one of the online exchange rate calculators weekly to track variations prior to your event.;
if there are extreme variances you may want to reconsider your destination.
Business Day Schedule Differences: Many countries in the world do not have regular 9-5 business
work days. For example, although the Spanish government has tried somewhat successfully
to standardize Spain’s work schedule to the rest of Europe, most Spaniards still work
from about 9am to 2pm, take a few hours off and go back to work until 6, 7, 8 or even
9 at night. Some Scandinavian countries have 6-hour workday options. Know before you go,
so you can fit your productivity schedule into the host country’s.
Cultural Customs: The world over, there are cultural variations that visitors need to
be aware and respectful of. In some countries, it is critical that visitors practice these
customs; make sure you’ve done due diligence in determining what customs you and your attendees
need to incorporate. Business International recommend following these ten practices whenever
conduction business in other countries: 1. Learn something about the country, local
customs, and cultural sensitivities to avoid making faux pas while abroad.
2. Err on the side of formality. Be low-key in dress, manners, and behavior.
3. Don't rush greetings and introductions in an effort to get down to business quickly.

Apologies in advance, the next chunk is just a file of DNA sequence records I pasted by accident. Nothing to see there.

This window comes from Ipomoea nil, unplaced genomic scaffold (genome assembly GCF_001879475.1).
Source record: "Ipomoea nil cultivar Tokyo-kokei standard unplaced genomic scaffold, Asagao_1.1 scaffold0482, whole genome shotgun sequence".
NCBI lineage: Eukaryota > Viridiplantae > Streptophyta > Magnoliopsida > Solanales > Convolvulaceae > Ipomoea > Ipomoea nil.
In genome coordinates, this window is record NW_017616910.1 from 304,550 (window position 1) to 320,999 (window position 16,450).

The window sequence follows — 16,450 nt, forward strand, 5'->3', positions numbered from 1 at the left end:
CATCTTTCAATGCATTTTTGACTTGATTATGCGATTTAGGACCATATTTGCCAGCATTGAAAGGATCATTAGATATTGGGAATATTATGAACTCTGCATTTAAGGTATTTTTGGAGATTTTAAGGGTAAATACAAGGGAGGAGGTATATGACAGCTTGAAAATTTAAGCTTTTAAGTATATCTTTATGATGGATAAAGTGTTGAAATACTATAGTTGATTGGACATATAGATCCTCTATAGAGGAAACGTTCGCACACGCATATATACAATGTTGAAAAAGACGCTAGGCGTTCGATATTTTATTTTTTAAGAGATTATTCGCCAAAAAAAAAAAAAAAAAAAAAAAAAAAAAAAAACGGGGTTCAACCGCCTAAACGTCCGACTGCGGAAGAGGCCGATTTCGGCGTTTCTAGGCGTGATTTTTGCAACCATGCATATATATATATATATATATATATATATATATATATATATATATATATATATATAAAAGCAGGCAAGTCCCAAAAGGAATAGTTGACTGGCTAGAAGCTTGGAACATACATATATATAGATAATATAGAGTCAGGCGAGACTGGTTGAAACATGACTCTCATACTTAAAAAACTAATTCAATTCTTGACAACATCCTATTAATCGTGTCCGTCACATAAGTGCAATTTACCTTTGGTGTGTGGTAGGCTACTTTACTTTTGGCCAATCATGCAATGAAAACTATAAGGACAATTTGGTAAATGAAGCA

4. Expect your meetings and negotiations to be longer than anticipated. Build more time
into schedules. 5. Don't show impatience or irritation. Politeness
and respect matter. 6. Express yourself carefully. Accents, idioms,
and business jargon may be unfamiliar. 7. Listen attentively to show that you care
about what is being said. 8. Indicate a sincere interest in your colleagues,
their concerns and issues, to build win-win solutions.
9. Don't put global colleagues on the spot or cause loss of face by being too direct
or expecting a "yes" or "no" answer. 10. Avoid public criticism or comparison with
your own country. 11. Familiarize yourself with customs surrounding
gift-giving and business entertaining. 12. Build relationships and trust, which is
the key to successful global partnerships.
Religious Considerations: It is estimated by theologians that there are about 4,200
religions in the world that are being practiced at any given time. When holding events in
other countries, you need to know what religions are prevalent at your destination and how
religious customs and observances might influence the actions of your attendees and the activities
at your event. If you do not have a destination management consultant to advise you about
local religion, you should research the country’s religions and be mindful of their customs.
Food Preferences: Often an extension of religious beliefs, some cultures have forbidden foods
lists or, conversely commonly serve foods that other cultures are unaccustomed to, even
repulsed by. In some cultures, all foods may be permitted, but how they are dispatched
and prepared require special practices. Know your attendees and the food customs of your
host nation when planning your menus and contract only to those choices that will satisfy your